Thursday, January 12, 2012

Rules for Mamas

The kid has better style than me...



I recently ran across a link on Pinterest called 25 Rules for Mothers of Sons. It's a beautiful list, and I want to share some of her points here.

1. Teach him the words for how he feels. The author makes the point that teaching children to identify emotions now helps them name feelings as adults. This is true, but I think teaching our sons about emotions serves another purpose as well. Boys are often taught to "suck it up," and "be tough." Women often complain that men are emotionally unavailable. Correlation? I think so. By teaching Eamon to identify and express his emotions, I hope to make a man who can feel good about having emotions, and feel free to express those emotions.

4. Read to him and read with him. Our house is filled with books. I've always loved that Chris is an avid reader, and the first time I saw his mom read to Eamon, I knew exactly how he became that way. Even at only a year old, Eamon brings us books and asks us to read. We always make time to do so, and never tell him to wait when it comes to sharing a book. We make family trips to the library, and often all three pile into bed at night with a book each.

5. Encourage him to dance. Eamon dances joyfully, and it always makes me smile. It makes me want to dance. And it makes me sad to think about the day when he will become embarrassed about moving his body. PS - Want to see a great video of Eamon dancing?

9. Teach him to have manners. All people should have good manners. We ask Eamon nicely, we use "please" and "thank you" with him and with each other. We try to model the behavior we want to see.

11. Teach him that there are times when you need to be gentle. Today, Eamon held a two month old baby in his arms. It was the sweetest thing I've ever seen, and he was so careful and gentle with her.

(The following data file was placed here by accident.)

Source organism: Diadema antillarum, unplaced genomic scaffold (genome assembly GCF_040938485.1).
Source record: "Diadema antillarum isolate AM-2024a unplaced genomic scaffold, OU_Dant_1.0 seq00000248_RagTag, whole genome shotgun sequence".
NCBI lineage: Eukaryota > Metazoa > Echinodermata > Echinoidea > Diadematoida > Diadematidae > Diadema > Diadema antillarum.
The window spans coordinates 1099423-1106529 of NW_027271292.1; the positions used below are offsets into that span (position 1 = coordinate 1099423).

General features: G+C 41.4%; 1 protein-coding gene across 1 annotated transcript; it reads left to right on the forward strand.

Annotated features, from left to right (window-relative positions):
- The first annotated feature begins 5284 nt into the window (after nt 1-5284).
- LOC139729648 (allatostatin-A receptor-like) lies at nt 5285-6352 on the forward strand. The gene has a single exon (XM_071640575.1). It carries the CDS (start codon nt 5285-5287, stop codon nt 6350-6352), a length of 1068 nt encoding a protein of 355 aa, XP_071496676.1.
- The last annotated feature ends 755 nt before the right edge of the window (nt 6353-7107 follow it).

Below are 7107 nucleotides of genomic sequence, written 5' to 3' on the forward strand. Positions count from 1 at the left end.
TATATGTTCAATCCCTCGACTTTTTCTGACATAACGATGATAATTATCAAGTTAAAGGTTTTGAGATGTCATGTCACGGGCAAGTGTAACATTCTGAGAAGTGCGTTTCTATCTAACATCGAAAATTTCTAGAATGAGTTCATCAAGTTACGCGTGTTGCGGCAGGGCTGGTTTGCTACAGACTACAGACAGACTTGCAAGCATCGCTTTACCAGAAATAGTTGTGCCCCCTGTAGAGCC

14. Go outside with him. This is such a wonderful piece of advice. Eamon can spend hours just wandering around our yard, chasing chickens, picking up sticks, and exploring nature.

15. Let him lose. One of the biggest disadvantages we can give our children is to give them every advantage. Too many people come to adulthood without knowing true disappointment. Like the old timers say, "It builds character."

18. Answer him when he asks, "Why?" This applies on so many levels. As parents, we should always answer our children honestly. They don't need every detail, but answer the question they ask. It's important to help children learn how to find answers, too. I Google everything, and I think it's because as a child, when I asked a question, my parents would say, "Go look it up in the encyclopedia." I learned to research, and I'm a researcher to this day.

20. Let his dad teach him how to do things. This is a no-brainer in our house, since Chris has so many wonderful skills that I couldn't begin to teach. But aside from talents and hobbies, it's important for both parents to share in the wisdom-imparting. It's hard sometimes for me to give up control, but when I watch Chris help Eamon master a new skill, it's heartwarming to see them bond over a singular goal.




24. Kiss him. Refer to point #1. Boys who are raised in affectionate homes grow into affectionate men, which is good for future spouses and children.  Eamon gives the sweetest kisses you've ever gotten.

25. Be home base. It's so important to provide a consistent, trustworthy base for your child. Eamon feels good about roaming because he knows we will always be around when he needs us. We respond to his needs, but we don't hover over him all the time. Now that he's so mobile, he's very independent, but will ask for help or a hug when it's needed.

Check out the whole list here. It's very insightful.

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